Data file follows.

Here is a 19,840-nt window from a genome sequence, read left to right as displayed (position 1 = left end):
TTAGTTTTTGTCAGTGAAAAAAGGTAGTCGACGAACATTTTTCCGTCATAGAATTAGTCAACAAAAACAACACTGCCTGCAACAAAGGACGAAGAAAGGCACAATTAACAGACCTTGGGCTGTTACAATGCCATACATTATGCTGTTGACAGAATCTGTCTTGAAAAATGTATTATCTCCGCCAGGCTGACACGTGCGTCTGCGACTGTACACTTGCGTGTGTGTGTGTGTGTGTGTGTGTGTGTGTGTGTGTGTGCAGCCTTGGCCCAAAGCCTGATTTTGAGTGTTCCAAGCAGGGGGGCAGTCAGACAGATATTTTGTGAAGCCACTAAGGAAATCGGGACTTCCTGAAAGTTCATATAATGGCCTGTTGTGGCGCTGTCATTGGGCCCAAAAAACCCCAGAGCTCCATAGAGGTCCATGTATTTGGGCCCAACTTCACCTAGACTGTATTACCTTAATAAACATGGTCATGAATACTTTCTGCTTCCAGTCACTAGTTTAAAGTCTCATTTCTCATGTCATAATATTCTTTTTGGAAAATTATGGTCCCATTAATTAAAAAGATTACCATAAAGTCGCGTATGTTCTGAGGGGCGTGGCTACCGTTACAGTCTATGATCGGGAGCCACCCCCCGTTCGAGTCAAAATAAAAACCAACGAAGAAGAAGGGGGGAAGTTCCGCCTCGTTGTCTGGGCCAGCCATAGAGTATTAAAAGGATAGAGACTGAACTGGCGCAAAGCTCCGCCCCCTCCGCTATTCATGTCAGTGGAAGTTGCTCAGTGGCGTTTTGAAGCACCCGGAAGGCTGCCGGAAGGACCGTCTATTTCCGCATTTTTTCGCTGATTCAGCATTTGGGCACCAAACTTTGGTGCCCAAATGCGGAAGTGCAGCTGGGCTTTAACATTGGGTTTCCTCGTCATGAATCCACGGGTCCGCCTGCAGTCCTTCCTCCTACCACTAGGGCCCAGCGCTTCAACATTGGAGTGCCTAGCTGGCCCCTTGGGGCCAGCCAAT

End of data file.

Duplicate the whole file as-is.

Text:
Here is a 19,840-nt window from a genome sequence, read left to right as displayed (position 1 = left end):
TTAGTTTTTGTCAGTGAAAAAAGGTAGTCGACGAACATTTTTCCGTCATAGAATTAGTCAACAAAAACAACACTGCCTGCAACAAAGGACGAAGAAAGGCACAATTAACAGACCTTGGGCTGTTACAATGCCATACATTATGCTGTTGACAGAATCTGTCTTGAAAAATGTATTATCTCCGCCAGGCTGACACGTGCGTCTGCGACTGTACACTTGCGTGTGTGTGTGTGTGTGTGTGTGTGTGTGTGTGTGTGTGCAGCCTTGGCCCAAAGCCTGATTTTGAGTGTTCCAAGCAGGGGGGCAGTCAGACAGATATTTTGTGAAGCCACTAAGGAAATCGGGACTTCCTGAAAGTTCATATAATGGCCTGTTGTGGCGCTGTCATTGGGCCCAAAAAACCCCAGAGCTCCATAGAGGTCCATGTATTTGGGCCCAACTTCACCTAGACTGTATTACCTTAATAAACATGGTCATGAATACTTTCTGCTTCCAGTCACTAGTTTAAAGTCTCATTTCTCATGTCATAATATTCTTTTTGGAAAATTATGGTCCCATTAATTAAAAAGATTACCATAAAGTCGCGTATGTTCTGAGGGGCGTGGCTACCGTTACAGTCTATGATCGGGAGCCACCCCCCGTTCGAGTCAAAATAAAAACCAACGAAGAAGAAGGGGGGAAGTTCCGCCTCGTTGTCTGGGCCAGCCATAGAGTATTAAAAGGATAGAGACTGAACTGGCGCAAAGCTCCGCCCCCTCCGCTATTCATGTCAGTGGAAGTTGCTCAGTGGCGTTTTGAAGCACCCGGAAGGCTGCCGGAAGGACCGTCTATTTCCGCATTTTTTCGCTGATTCAGCATTTGGGCACCAAACTTTGGTGCCCAAATGCGGAAGTGCAGCTGGGCTTTAACATTGGGTTTCCTCGTCATGAATCCACGGGTCCGCCTGCAGTCCTTCCTCCTACCACTAGGGCCCAGCGCTTCAACATTGGAGTGCCTAGCTGGCCCCTTGGGGCCAGCCAAT